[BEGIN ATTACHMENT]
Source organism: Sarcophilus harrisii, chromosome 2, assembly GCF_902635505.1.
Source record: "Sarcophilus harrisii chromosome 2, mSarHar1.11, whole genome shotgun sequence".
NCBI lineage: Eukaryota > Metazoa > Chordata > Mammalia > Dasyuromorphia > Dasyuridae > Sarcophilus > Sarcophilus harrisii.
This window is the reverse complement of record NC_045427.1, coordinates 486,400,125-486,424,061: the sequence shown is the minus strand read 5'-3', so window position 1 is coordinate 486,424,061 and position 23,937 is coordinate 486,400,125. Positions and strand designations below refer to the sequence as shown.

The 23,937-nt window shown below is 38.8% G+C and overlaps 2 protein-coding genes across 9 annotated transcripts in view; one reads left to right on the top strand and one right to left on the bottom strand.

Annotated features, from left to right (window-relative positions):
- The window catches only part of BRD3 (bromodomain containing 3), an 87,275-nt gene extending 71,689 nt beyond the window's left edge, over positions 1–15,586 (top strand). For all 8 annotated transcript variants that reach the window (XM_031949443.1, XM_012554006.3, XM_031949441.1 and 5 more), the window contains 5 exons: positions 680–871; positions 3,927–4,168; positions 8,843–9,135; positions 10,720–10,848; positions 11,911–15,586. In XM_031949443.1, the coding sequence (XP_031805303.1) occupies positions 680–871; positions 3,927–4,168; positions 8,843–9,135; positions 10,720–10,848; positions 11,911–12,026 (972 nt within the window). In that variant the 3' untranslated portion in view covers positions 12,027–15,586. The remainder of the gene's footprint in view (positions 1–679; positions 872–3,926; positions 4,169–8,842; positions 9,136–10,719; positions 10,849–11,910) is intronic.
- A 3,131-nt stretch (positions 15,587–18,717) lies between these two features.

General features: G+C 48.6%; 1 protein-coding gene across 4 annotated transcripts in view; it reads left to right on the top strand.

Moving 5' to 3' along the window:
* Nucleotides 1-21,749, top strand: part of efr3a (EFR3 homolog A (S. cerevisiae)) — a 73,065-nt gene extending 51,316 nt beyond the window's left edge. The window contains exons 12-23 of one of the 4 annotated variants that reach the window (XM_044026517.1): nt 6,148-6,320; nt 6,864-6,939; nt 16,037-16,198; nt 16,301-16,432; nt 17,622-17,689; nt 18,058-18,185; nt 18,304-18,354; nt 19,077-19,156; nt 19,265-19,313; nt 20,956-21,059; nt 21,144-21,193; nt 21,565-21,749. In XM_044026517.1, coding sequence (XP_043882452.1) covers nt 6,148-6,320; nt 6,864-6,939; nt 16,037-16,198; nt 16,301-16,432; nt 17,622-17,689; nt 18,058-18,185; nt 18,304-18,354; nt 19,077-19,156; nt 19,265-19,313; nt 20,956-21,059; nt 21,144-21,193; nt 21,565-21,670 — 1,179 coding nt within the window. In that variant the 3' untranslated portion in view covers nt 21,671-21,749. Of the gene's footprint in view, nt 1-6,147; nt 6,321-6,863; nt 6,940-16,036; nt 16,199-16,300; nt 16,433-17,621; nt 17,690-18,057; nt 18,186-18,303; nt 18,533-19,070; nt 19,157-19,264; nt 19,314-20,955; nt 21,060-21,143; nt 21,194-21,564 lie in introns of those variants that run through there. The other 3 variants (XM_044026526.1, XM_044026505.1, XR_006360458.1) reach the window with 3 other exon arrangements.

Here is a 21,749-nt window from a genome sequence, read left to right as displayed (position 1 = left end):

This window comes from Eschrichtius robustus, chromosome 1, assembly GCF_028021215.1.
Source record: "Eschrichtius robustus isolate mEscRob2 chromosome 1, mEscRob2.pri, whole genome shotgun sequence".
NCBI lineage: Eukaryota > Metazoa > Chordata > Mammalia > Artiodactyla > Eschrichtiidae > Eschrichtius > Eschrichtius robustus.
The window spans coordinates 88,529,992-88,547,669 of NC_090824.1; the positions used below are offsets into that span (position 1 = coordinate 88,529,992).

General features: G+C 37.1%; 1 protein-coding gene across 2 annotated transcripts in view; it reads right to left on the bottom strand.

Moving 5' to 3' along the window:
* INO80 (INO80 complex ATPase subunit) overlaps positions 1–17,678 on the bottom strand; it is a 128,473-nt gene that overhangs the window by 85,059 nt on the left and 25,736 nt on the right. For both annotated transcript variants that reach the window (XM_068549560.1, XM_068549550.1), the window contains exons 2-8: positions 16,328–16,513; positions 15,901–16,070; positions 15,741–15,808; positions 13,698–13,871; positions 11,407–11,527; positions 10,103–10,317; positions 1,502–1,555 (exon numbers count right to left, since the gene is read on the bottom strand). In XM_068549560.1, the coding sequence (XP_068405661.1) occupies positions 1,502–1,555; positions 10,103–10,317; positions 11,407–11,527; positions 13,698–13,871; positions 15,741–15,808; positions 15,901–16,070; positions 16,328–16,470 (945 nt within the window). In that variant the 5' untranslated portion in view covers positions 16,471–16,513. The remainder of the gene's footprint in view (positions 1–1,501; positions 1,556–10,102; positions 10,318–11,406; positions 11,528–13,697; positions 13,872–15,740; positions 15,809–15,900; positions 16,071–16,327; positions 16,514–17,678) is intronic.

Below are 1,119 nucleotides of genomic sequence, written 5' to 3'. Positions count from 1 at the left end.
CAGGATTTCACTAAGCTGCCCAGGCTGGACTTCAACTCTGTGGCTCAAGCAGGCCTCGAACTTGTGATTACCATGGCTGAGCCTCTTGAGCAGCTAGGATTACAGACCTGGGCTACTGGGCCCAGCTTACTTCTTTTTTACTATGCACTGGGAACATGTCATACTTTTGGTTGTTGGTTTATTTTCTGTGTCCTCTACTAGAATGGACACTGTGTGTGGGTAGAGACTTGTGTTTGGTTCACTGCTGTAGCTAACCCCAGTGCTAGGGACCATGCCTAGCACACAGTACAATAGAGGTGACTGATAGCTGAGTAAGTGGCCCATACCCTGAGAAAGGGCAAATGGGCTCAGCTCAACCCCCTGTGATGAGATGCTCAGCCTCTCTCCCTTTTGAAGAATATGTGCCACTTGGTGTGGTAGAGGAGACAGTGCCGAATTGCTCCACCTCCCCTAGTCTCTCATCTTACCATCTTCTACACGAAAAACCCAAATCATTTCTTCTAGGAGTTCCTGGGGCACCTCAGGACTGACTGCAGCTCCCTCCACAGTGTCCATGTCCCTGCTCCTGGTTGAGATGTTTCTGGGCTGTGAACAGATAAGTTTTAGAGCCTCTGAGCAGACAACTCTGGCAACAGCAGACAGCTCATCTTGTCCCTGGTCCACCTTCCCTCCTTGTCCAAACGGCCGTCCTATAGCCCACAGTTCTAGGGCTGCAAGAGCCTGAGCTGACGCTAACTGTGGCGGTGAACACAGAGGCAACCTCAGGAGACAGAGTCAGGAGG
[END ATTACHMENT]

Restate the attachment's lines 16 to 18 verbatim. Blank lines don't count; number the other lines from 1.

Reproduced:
The window spans coordinates 88,529,992-88,547,669 of NC_090824.1; the positions used below are offsets into that span (position 1 = coordinate 88,529,992).

General features: G+C 37.1%; 1 protein-coding gene across 2 annotated transcripts in view; it reads right to left on the bottom strand.

Moving 5' to 3' along the window: